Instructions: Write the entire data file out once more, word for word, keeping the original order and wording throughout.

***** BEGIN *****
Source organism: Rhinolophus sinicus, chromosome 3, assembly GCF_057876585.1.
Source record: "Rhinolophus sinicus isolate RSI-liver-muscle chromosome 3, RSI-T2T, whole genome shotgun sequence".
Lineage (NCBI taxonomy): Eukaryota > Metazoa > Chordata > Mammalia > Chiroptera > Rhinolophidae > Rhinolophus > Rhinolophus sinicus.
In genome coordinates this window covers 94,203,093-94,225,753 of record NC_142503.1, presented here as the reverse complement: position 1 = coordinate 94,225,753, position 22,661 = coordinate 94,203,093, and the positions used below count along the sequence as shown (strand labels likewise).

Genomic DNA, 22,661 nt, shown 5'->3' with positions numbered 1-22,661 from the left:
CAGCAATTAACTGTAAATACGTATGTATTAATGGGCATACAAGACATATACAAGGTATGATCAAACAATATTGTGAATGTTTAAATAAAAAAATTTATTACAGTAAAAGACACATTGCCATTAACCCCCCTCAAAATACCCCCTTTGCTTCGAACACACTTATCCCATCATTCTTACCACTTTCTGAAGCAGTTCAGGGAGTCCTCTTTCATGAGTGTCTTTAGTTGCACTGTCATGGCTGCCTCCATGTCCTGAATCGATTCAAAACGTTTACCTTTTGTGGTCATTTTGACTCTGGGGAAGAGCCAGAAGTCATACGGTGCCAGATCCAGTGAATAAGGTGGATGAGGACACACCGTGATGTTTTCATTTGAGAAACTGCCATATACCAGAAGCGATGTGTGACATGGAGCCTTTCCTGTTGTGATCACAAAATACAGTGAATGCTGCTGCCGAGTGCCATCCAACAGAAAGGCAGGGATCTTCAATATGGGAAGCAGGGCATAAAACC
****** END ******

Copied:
Source organism: Rhinolophus sinicus, chromosome 3, assembly GCF_057876585.1.
Source record: "Rhinolophus sinicus isolate RSI-liver-muscle chromosome 3, RSI-T2T, whole genome shotgun sequence".
Lineage (NCBI taxonomy): Eukaryota > Metazoa > Chordata > Mammalia > Chiroptera > Rhinolophidae > Rhinolophus > Rhinolophus sinicus.
In genome coordinates this window covers 94,203,093-94,225,753 of record NC_142503.1, presented here as the reverse complement: position 1 = coordinate 94,225,753, position 22,661 = coordinate 94,203,093, and the positions used below count along the sequence as shown (strand labels likewise).

Genomic DNA, 22,661 nt, shown 5'->3' with positions numbered 1-22,661 from the left:
CAGCAATTAACTGTAAATACGTATGTATTAATGGGCATACAAGACATATACAAGGTATGATCAAACAATATTGTGAATGTTTAAATAAAAAAATTTATTACAGTAAAAGACACATTGCCATTAACCCCCCTCAAAATACCCCCTTTGCTTCGAACACACTTATCCCATCATTCTTACCACTTTCTGAAGCAGTTCAGGGAGTCCTCTTTCATGAGTGTCTTTAGTTGCACTGTCATGGCTGCCTCCATGTCCTGAATCGATTCAAAACGTTTACCTTTTGTGGTCATTTTGACTCTGGGGAAGAGCCAGAAGTCATACGGTGCCAGATCCAGTGAATAAGGTGGATGAGGACACACCGTGATGTTTTCATTTGAGAAACTGCCATATACCAGAAGCGATGTGTGACATGGAGCCTTTCCTGTTGTGATCACAAAATACAGTGAATGCTGCTGCCGAGTGCCATCCAACAGAAAGGCAGGGATCTTCAATATGGGAAGCAGGGCATAAAACC